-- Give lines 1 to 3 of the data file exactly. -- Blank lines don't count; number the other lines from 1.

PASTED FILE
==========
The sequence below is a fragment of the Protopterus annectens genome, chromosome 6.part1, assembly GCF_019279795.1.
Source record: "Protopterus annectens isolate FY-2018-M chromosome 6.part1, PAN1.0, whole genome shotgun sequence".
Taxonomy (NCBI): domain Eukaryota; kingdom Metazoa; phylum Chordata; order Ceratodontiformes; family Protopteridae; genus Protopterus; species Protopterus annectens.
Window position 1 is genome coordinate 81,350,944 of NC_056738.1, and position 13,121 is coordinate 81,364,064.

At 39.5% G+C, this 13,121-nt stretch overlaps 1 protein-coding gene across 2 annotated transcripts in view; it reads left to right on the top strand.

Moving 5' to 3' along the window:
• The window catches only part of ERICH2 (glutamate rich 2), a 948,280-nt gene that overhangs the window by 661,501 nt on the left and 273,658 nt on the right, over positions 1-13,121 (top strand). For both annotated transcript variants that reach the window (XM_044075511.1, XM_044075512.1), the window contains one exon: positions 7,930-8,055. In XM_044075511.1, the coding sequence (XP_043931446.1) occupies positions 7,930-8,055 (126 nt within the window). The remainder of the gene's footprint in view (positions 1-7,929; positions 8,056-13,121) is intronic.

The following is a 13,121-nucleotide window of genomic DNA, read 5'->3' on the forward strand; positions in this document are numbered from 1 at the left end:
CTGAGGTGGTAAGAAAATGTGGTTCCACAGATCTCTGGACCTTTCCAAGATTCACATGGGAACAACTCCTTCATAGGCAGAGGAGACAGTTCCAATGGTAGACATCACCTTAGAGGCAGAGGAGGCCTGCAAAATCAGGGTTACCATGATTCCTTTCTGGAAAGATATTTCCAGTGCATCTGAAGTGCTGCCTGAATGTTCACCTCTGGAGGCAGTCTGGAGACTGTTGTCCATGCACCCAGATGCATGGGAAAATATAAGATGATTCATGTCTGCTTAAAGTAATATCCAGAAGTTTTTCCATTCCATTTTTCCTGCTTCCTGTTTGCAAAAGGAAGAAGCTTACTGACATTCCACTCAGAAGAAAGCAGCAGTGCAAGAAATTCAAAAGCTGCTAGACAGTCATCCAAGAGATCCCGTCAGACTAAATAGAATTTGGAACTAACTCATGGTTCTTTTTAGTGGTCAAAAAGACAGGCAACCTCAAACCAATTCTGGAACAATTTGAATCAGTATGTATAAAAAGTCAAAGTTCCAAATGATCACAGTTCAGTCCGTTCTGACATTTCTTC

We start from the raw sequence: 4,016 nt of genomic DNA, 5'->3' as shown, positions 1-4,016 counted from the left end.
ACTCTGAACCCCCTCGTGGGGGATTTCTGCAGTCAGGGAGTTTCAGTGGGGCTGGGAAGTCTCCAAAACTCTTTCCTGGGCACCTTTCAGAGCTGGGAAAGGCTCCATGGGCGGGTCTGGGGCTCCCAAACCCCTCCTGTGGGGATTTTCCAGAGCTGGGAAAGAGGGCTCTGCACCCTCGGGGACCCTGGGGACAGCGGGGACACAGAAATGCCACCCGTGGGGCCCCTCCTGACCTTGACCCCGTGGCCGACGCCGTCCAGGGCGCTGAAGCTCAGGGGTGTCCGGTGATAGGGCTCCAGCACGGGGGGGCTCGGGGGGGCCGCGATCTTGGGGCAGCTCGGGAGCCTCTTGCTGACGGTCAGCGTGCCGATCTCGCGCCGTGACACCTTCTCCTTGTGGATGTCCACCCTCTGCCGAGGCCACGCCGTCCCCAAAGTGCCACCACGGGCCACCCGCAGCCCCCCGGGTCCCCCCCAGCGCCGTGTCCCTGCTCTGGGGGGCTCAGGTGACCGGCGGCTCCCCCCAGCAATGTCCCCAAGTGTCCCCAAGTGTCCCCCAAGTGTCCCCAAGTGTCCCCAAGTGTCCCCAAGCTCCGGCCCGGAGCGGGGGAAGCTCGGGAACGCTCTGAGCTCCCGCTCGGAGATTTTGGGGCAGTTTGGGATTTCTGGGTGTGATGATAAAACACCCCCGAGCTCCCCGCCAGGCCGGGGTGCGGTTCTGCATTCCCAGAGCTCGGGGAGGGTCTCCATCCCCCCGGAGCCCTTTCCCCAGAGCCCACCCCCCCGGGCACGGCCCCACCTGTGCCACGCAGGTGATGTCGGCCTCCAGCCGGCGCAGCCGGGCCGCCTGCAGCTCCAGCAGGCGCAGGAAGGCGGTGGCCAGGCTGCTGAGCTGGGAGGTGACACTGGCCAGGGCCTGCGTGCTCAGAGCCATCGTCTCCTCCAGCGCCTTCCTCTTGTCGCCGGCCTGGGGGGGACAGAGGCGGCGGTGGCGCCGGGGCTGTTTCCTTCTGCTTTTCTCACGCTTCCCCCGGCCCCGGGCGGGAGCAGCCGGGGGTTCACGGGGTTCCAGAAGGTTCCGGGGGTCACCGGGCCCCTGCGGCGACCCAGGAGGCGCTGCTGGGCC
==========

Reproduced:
The sequence below is a fragment of the Protopterus annectens genome, chromosome 6.part1, assembly GCF_019279795.1.
Source record: "Protopterus annectens isolate FY-2018-M chromosome 6.part1, PAN1.0, whole genome shotgun sequence".
Taxonomy (NCBI): domain Eukaryota; kingdom Metazoa; phylum Chordata; order Ceratodontiformes; family Protopteridae; genus Protopterus; species Protopterus annectens.